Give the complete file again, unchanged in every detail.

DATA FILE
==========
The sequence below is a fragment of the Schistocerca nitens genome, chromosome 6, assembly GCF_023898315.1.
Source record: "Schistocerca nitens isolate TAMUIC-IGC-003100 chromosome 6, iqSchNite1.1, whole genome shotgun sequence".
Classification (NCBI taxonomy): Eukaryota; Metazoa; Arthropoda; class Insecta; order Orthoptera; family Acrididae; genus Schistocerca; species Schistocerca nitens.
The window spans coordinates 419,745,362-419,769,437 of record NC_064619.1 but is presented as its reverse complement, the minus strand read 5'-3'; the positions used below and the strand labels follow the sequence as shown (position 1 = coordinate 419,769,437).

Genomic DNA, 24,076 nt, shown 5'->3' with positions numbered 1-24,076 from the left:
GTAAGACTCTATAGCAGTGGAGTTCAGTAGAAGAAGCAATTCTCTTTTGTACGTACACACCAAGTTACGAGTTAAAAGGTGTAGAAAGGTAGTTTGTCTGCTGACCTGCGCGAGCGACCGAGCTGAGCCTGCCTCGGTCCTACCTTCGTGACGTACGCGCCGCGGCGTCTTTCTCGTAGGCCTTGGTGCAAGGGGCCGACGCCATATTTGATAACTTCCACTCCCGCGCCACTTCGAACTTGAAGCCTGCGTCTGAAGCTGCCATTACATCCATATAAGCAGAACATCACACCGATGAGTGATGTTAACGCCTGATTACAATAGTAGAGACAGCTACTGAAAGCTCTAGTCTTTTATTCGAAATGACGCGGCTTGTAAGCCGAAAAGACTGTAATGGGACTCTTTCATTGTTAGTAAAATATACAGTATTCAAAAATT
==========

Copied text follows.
The sequence below is a fragment of the Schistocerca nitens genome, chromosome 6, assembly GCF_023898315.1.
Source record: "Schistocerca nitens isolate TAMUIC-IGC-003100 chromosome 6, iqSchNite1.1, whole genome shotgun sequence".
Classification (NCBI taxonomy): Eukaryota; Metazoa; Arthropoda; class Insecta; order Orthoptera; family Acrididae; genus Schistocerca; species Schistocerca nitens.
The window spans coordinates 419,745,362-419,769,437 of record NC_064619.1 but is presented as its reverse complement, the minus strand read 5'-3'; the positions used below and the strand labels follow the sequence as shown (position 1 = coordinate 419,769,437).

Genomic DNA, 24,076 nt, shown 5'->3' with positions numbered 1-24,076 from the left:
GTAAGACTCTATAGCAGTGGAGTTCAGTAGAAGAAGCAATTCTCTTTTGTACGTACACACCAAGTTACGAGTTAAAAGGTGTAGAAAGGTAGTTTGTCTGCTGACCTGCGCGAGCGACCGAGCTGAGCCTGCCTCGGTCCTACCTTCGTGACGTACGCGCCGCGGCGTCTTTCTCGTAGGCCTTGGTGCAAGGGGCCGACGCCATATTTGATAACTTCCACTCCCGCGCCACTTCGAACTTGAAGCCTGCGTCTGAAGCTGCCATTACATCCATATAAGCAGAACATCACACCGATGAGTGATGTTAACGCCTGATTACAATAGTAGAGACAGCTACTGAAAGCTCTAGTCTTTTATTCGAAATGACGCGGCTTGTAAGCCGAAAAGACTGTAATGGGACTCTTTCATTGTTAGTAAAATATACAGTATTCAAAAATT